Andrew Innes jailed for at least 36 years for murdering Bennylyn Burke and her two-year-old daughter
A man has been jailed for life and ordered to serve a minimum of 36 years after he was found guilty of murdering a woman and her two-year-old daughter and burying their bodies under his kitchen floor.
Andrew Innes, 52, admitted killing Bennylyn Burke, 25, and toddler Jellica but had denied murder and instead lodged a special defence of lacking criminal responsibility and diminished responsibility.
He was also found guilty of sexually assaulting Jellica, 2, raping a primary-school aged child and attempting to defeat the ends of justice.
On Monday, Judge Lord Beckett told the jury at Edinburgh High Court that they were "bound to find the accused guilty of murder".
It comes after the judge ruled there was insufficient evidence to support the defence that medication had caused Innes to suffer steroid-induced psychosis which led to him going "insane".
Sentencing Innes, Lord Beckett stated the charges were "amongst the very worst crimes which have come before the High Court".
He stated: "You murdered an innocent woman and her two-year-old daughter in a situation where they had trusted you and travelled with you from Bristol to your home in Dundee."
Lord Beckett added that the young rape victim now does not trust men, is scared of blood and always looks for an escape route.
Innes admitted hitting Ms Burke on the head with a hammer. He then stabbed her with a samurai sword before bludgeoning her with the handle of the blade and the hammer.
He also admitted asphyxiating Jellica before burying both bodies under the kitchen floor of his house in Dundee.
In a statement issued via the Crown Office and Procurator Fiscal Service, Ms Burke and Jellica's family said: "Bennylyn was the hope and light of our family. That light has been cruelly snuffed out."
They added: "We cannot drive from our minds what happened to her and what happened to Jellica, or the fear they must have felt after experiencing violence from Andrew Innes.
"A big part of our family has been torn from us. We shall never see Bennylyn and Jellica again. We shall never know our beloved Jellica or ever see her grow up.
"There is nothing that can restore Bennylyn and Jellica to us. But the jury's guilty verdict for murder provides some comfort to our family and friends and brings justice for Bennylyn and Jellica."
Ms Burke, originally from the Philippines, moved to Bristol a few years ago and met Innes via an online dating site.
Innes travelled to Bristol to meet Ms Burke in February 2021 before returning to Dundee the following day with both Ms Burke and Jellica for the weekend.
'I was apocalyptically angry'
He claimed when Ms Burke was in his kitchen cooking, he thought she looked like a "hybrid" of his estranged wife and another former partner.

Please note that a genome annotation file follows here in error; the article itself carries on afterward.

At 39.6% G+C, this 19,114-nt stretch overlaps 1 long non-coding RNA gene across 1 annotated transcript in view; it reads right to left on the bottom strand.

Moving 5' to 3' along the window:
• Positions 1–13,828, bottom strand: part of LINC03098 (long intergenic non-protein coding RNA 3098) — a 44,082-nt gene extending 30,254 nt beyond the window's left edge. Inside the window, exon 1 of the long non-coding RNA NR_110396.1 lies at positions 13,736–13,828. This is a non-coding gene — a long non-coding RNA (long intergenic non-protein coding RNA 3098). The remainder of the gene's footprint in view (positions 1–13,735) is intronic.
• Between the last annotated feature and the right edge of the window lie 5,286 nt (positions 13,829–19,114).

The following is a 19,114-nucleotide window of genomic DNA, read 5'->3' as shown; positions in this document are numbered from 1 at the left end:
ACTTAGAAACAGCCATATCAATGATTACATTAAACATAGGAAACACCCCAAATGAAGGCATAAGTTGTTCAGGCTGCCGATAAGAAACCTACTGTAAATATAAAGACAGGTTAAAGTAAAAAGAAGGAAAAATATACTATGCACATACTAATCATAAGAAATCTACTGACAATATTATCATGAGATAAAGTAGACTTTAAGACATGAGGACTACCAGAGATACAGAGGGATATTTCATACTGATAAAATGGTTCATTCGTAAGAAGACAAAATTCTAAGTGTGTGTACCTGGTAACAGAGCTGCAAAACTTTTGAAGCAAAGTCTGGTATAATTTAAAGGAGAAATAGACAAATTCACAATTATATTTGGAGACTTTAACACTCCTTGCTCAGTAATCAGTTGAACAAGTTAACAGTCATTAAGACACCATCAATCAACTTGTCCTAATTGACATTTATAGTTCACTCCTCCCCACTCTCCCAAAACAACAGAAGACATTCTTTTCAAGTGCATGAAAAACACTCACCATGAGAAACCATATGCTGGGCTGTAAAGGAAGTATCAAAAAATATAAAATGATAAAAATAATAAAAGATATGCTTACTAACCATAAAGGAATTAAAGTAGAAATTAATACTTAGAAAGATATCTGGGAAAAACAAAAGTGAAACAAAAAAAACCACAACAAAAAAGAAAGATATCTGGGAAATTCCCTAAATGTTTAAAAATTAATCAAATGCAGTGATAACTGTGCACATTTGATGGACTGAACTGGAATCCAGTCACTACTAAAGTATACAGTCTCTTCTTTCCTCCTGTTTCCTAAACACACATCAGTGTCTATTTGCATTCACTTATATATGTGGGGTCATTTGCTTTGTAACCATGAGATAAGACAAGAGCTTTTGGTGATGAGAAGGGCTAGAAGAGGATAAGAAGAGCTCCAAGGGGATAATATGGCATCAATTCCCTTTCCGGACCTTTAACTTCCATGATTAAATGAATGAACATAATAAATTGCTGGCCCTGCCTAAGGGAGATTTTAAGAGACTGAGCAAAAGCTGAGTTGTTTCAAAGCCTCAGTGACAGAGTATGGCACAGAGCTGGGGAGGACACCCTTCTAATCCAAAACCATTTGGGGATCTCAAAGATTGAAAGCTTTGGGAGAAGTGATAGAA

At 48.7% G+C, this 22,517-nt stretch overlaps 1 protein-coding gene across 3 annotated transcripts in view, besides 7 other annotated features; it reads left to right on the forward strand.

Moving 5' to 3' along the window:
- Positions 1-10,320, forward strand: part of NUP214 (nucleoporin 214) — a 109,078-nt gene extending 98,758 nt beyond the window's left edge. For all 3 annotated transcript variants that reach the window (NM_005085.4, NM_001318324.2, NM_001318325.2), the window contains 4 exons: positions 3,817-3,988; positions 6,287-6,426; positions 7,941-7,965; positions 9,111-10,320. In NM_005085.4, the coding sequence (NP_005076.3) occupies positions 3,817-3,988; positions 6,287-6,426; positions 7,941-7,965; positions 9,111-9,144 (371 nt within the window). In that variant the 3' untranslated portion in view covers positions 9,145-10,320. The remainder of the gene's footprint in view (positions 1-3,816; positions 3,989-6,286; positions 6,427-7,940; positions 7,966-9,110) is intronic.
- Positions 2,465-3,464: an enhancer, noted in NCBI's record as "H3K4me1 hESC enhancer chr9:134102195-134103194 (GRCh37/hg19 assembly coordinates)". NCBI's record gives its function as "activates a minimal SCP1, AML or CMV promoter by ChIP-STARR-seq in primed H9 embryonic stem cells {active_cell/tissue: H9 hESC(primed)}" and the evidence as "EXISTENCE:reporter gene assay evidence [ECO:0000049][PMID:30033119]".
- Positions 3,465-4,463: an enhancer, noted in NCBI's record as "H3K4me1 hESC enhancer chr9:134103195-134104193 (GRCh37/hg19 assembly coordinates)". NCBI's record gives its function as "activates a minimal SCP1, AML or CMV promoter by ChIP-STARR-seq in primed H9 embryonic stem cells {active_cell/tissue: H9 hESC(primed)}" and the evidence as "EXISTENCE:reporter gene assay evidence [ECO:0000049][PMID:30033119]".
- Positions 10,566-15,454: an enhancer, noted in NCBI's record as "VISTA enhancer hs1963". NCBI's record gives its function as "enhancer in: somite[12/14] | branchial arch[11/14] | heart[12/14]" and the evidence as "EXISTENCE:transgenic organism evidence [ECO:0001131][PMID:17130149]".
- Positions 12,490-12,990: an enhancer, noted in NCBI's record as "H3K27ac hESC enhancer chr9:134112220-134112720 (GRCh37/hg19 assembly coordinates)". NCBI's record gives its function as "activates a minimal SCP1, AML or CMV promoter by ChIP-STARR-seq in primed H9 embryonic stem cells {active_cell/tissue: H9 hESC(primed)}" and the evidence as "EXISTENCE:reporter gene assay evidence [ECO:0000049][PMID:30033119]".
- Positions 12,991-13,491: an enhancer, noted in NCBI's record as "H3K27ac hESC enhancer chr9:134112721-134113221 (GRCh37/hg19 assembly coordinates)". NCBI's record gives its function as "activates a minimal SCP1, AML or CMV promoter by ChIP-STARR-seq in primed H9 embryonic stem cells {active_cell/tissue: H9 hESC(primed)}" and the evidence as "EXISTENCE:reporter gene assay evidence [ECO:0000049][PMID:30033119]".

Innes said he "thought of all the nasty stuff" his wife had allegedly done and said the other woman "left him in the most horrible way".
"I was apocalyptically angry," he said.
It was then he launched his attack, hitting Ms Burke on the back of the head with a hammer.
'I was insane as a result of the steroids'
During questioning by defence lawyer Brian McConnachie KC, Innes claimed he killed Jellica two or three days after Ms Burke.
He said the toddler wanted her mother, adding that it "seemed logical to me to put her with her mum".
Asked why he killed Jellica, he replied: "Because I was insane as a result of the steroids."
The jury had been told that Innes was taking steroid medication for a condition and had not slept at the time of the deaths.
Innes denied the killings had been premeditated.
He described the hammer as "not a useful weapon", adding: "If this was premeditated in any way it would have been way cleaner."
The crimes took place at Innes's house in Troon Avenue, Dundee, between 20 February and 5 March 2021.
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'It's absolutely horrific'
Detective Chief Inspector Graham Smith, of Police Scotland's Major Investigation Team, agreed with the National Crime Agency that it was a "once in a generation crime".
He told Sky News: "That crime scene and the trauma that was involved in that crime scene is probably a one-off, I'd certainly like to think it's a one-off."
Speaking of Innes, DCI Smith said: "The depravity that he's shown is unimaginable, it's absolutely horrific."
The painstaking excavation work in Innes's kitchen involved "meticulous planning" with assistance from forensic, archaeology, anthropology and geology experts.
DCI Smith said: "It took a period of six days' work for them to go into that house knowing what they were looking for and what they would eventually recover. To this day some officers are still struggling with that and it's certainly an inquiry that I and the inquiry team will never forget."
Once arrested, investigating officers said Innes showed "no remorse" and "wallowed in self-pity".
DCI Smith said he didn't want to focus on Innes and instead praised the courage of the victims' families.
He said: "Credit needs to go to them for the strength they've shown through all this, and I hope this conviction brings them some closure."